Some research shows women are more fertile in the first few months after a miscarriage. The rapid return to ovulation combined with elevated FSH may favor the release of multiple eggs. However, other studies find no change in fertility after miscarriage.

Genetic or environmental factors

Shared genetic, dietary, or environmental factors could potentially contribute to both miscarriage and hyperovulation (release of multiple eggs). However, the specific factors have not been identified.


Some statisticians argue there is no cause and effect. The association may be seen simply because women who conceive twins are inherently more likely to miscarry. Or bias and errors in data collection may produce an artificial link.

More research is needed to provide definitive evidence whether miscarriage directly leads to twins or if other factors are involved.

Other risk factors for twins

While the impact of miscarriage is unclear, other factors are well-established to increase the chances of twins:

Family history

Having a twin pregnancy already, or twins in your family makes you more prone to conceive twins. Genes likely influence the likelihood of hyperovulation.

Maternal age

As a women gets older, her chances of releasing multiple eggs goes up. Rates of fraternal twins rise steadily between ages 20 and 38.

Fertility treatment

Drugs used for ovarian stimulation and IVF can cause hyperovulation, leading to very high twin rates (up to 30%) with these treatments.

Birth order

Having given birth three or more times before is linked to increased odds of twins. The reasons are not entirely clear.


As noted above, African Americans have the highest rates of fraternal twins, for reasons likely tied to diet, body composition, or genetics.

Risks of twin pregnancy after miscarriage

For women who do conceive twins after miscarriage, it’s important to be aware of potential risks:

Preterm birth

Over 50% of twin pregnancies result in preterm delivery, compared to 10% with singletons. Early birth poses many health risks.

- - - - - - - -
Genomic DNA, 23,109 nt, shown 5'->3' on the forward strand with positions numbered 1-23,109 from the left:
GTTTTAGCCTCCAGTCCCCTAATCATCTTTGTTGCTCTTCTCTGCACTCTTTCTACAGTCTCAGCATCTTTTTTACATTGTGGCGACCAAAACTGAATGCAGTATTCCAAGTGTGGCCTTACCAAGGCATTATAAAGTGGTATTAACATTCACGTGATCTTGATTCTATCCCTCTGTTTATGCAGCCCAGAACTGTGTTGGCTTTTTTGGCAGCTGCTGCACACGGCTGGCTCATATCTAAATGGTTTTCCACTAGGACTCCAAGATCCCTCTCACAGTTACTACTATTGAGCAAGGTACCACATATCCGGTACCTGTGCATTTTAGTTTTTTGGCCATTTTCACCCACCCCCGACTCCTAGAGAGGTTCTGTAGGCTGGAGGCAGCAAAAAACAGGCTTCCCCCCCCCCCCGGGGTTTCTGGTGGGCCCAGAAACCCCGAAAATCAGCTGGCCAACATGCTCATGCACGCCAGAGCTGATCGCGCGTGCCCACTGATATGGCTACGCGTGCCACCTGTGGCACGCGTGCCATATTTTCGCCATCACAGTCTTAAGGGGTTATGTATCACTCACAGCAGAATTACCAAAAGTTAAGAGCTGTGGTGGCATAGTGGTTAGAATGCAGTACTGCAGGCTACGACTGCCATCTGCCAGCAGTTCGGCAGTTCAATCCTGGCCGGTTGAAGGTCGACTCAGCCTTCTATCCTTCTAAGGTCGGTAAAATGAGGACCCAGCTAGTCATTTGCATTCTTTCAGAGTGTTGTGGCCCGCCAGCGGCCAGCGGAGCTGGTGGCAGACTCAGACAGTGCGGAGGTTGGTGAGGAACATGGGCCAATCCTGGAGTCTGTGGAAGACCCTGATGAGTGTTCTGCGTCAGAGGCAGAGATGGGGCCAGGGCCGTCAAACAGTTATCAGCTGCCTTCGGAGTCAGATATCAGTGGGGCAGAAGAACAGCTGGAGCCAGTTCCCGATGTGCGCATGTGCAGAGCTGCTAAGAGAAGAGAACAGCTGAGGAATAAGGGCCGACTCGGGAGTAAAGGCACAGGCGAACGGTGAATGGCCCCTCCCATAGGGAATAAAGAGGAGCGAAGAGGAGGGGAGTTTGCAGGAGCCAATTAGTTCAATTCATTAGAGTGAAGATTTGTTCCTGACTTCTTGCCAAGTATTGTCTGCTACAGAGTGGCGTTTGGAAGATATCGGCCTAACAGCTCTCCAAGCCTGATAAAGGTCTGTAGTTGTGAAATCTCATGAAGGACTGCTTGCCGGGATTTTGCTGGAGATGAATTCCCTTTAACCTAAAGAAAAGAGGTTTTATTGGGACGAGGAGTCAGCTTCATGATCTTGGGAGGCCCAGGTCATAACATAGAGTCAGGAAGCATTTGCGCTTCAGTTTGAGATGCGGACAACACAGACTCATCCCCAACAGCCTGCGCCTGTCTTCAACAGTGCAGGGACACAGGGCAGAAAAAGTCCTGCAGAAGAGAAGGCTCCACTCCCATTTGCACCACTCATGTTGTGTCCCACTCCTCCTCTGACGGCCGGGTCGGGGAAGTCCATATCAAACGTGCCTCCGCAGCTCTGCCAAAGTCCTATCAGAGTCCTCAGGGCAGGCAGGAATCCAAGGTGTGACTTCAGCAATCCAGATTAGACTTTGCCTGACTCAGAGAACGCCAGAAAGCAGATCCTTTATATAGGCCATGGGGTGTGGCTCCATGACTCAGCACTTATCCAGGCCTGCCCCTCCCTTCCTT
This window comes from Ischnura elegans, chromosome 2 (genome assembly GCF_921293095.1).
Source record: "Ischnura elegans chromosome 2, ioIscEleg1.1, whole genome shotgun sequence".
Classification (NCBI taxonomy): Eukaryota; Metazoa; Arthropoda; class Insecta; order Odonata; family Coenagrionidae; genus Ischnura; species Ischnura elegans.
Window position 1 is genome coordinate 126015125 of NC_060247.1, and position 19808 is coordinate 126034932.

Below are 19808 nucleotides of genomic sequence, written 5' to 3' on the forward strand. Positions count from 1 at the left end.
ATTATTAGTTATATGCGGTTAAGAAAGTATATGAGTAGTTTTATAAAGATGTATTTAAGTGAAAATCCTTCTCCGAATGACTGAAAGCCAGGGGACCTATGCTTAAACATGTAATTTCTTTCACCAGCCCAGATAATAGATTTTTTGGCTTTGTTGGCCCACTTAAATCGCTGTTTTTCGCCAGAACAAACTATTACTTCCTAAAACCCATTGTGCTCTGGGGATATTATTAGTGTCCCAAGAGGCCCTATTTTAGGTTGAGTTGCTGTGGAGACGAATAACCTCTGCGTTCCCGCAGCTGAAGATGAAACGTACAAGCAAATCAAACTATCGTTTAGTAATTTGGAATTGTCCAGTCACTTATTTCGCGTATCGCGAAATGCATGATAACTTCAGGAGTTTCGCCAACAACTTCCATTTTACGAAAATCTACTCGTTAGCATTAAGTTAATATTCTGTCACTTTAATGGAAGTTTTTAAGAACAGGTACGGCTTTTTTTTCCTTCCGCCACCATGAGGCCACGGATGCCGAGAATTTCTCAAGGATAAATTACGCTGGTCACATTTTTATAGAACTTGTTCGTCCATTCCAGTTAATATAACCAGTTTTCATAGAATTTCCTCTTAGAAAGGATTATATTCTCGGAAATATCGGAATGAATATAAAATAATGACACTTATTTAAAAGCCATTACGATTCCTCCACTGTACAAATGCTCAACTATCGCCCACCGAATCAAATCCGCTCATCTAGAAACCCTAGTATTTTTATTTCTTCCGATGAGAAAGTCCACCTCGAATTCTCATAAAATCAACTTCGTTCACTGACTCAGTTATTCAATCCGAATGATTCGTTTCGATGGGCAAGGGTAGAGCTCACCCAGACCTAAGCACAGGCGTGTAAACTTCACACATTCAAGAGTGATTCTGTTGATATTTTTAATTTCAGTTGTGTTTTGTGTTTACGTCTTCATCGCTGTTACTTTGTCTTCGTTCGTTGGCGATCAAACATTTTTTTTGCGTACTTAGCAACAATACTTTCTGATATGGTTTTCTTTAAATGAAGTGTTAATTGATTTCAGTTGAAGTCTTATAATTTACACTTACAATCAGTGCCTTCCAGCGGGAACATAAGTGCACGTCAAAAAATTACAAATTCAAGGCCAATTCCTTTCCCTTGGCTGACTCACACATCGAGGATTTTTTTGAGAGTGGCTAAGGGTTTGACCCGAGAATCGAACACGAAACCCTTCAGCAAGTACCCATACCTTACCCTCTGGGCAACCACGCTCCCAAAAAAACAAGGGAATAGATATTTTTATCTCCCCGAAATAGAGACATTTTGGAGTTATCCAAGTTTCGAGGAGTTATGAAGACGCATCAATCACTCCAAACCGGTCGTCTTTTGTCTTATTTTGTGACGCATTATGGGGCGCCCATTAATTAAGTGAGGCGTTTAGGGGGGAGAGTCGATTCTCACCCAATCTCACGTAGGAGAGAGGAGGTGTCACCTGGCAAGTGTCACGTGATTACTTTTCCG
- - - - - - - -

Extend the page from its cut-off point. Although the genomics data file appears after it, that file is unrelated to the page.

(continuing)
Low birth weight

Twins are often born small due to crowded conditions in the womb and premature delivery. Low birth weight babies have higher risks of complications.


Preeclampsia, or high blood pressure in pregnancy, occurs 2-3 times more often with twins. It can be dangerous for both mother and babies if severe.

Gestational diabetes

Mothers carrying twins have 2-3 fold higher rates of gestational diabetes. Careful blood sugar control is vital to minimize risks.

Placental issues

separate placentas for each twin raises the risk of uneven blood flow, growth restriction, or cord accidents.

Working closely with your doctor for careful monitoring can help minimize risks and support the best possible outcome.


The evidence for whether miscarriage increases the chances of conceiving twins is mixed and inconclusive. Some studies have found women have higher twin rates after one or more miscarriages compared to those with no prior losses. However, other research has found no effect of miscarriage on the odds of twins.

There are some theoretical reasons why miscarriage could promote hyperovulation or twin conception, including elevated FSH, rapid return to fertility or shared genetic factors that predispose to both outcomes. However, the association remains unproven and disputed.

Regardless of miscarriage history, factors like maternal age, family history, and use of fertility treatments are well-established to increase twinning rates. Women who conceive twins after miscarriage should be aware of the higher risks these pregnancies can carry. More research is needed to clarify if miscarriage directly leads to twins or if the relationship is due to chance or other common contributing factors.